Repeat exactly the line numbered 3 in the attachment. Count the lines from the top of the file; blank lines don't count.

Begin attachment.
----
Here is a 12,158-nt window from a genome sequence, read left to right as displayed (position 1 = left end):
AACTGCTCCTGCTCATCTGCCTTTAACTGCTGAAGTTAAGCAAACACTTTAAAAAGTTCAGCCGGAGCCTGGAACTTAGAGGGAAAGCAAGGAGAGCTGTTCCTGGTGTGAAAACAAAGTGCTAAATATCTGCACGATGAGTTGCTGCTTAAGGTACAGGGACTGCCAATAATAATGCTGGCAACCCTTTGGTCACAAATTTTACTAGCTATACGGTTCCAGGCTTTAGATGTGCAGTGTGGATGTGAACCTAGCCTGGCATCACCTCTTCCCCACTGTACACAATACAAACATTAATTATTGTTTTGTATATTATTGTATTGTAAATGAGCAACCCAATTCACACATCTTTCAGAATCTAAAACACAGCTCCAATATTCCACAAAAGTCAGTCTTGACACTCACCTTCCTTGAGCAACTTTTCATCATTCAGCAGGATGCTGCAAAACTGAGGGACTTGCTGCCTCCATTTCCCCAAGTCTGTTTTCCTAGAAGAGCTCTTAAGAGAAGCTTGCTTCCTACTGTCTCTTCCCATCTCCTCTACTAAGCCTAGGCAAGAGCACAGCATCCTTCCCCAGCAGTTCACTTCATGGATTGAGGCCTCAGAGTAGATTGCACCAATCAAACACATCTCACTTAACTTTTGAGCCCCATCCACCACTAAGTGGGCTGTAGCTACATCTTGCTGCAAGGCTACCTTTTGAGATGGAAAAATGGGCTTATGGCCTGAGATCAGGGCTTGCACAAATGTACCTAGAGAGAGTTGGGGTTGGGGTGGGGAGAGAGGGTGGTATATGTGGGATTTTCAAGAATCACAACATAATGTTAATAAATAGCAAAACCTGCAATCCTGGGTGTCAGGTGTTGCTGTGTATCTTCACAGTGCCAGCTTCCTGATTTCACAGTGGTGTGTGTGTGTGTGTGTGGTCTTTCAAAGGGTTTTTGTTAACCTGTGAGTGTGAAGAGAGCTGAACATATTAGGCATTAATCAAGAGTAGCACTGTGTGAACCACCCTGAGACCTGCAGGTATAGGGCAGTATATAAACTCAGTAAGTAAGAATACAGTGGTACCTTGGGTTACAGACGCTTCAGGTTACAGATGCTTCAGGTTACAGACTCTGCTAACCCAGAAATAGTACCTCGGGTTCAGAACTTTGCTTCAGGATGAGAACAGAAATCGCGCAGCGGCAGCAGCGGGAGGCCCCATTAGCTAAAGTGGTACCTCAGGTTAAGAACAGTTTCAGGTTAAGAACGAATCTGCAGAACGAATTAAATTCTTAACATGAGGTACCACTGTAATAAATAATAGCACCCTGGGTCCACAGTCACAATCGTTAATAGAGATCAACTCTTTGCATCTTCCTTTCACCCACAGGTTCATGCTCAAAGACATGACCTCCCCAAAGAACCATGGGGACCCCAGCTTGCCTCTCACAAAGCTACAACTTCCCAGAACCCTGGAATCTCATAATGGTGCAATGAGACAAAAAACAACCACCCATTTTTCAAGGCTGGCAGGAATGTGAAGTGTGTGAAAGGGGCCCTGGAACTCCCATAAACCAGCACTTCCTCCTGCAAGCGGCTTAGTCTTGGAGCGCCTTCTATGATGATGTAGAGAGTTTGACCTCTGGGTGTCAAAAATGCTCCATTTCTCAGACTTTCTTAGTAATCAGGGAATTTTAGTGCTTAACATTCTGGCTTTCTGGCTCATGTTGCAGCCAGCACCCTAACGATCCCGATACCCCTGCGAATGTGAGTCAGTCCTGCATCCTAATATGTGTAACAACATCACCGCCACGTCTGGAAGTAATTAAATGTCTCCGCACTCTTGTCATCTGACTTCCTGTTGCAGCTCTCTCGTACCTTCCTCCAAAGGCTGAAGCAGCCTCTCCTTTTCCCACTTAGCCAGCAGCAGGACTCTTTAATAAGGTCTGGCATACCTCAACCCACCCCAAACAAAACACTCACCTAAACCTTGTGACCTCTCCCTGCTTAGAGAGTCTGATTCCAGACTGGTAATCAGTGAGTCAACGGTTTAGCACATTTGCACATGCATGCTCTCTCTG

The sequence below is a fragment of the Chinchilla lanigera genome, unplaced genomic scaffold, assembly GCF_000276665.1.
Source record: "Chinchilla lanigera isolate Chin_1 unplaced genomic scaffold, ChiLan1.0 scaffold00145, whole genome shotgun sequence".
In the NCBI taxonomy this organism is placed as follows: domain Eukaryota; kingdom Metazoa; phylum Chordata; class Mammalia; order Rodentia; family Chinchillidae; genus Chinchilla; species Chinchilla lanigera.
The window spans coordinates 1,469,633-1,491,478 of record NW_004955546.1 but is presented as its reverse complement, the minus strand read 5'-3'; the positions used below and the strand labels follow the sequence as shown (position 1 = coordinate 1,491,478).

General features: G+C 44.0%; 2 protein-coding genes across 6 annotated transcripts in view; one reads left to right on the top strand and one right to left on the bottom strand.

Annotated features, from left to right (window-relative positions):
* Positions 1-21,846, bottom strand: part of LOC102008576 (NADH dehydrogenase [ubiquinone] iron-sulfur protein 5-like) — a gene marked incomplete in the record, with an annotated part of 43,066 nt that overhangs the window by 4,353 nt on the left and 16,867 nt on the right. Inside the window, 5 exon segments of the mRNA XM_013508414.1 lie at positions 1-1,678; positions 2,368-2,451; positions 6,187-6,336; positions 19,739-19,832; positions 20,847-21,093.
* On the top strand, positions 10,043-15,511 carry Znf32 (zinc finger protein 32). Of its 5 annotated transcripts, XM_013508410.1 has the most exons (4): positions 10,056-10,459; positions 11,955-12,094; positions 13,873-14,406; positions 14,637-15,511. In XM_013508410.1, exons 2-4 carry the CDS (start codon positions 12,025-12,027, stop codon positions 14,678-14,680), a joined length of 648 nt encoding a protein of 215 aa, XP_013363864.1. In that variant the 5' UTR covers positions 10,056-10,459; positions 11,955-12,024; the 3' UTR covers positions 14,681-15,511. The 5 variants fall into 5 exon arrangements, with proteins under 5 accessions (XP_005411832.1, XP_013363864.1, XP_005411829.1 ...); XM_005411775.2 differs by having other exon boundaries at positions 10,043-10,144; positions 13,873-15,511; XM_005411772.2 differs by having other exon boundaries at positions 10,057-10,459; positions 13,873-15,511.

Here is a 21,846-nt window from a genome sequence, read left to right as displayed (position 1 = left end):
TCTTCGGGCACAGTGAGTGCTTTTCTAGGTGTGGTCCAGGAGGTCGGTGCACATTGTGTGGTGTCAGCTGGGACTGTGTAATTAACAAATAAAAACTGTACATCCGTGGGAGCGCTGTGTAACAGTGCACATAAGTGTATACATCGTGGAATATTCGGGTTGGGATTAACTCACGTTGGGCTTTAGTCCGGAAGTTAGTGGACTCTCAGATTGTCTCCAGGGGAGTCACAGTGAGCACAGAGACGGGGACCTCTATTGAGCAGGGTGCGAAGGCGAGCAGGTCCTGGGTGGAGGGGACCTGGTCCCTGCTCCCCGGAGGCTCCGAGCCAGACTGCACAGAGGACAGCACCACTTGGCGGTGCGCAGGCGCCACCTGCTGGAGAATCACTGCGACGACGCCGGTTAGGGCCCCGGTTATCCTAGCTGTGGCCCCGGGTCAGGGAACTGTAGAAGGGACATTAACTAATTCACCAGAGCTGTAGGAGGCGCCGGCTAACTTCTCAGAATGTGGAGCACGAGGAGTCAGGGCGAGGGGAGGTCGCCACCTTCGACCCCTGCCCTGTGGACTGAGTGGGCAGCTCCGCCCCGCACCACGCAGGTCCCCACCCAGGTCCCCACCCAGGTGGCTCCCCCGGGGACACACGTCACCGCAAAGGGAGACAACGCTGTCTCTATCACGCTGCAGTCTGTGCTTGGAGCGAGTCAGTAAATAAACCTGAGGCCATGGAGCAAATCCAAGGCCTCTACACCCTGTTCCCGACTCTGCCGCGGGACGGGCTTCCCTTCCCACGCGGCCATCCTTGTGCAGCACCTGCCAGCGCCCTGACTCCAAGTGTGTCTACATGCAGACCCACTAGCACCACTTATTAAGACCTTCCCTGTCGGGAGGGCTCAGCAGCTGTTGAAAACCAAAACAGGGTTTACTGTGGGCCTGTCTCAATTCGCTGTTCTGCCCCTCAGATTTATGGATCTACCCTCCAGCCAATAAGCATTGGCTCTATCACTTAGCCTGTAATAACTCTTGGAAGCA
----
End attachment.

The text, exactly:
The sequence below is a fragment of the Chinchilla lanigera genome, unplaced genomic scaffold, assembly GCF_000276665.1.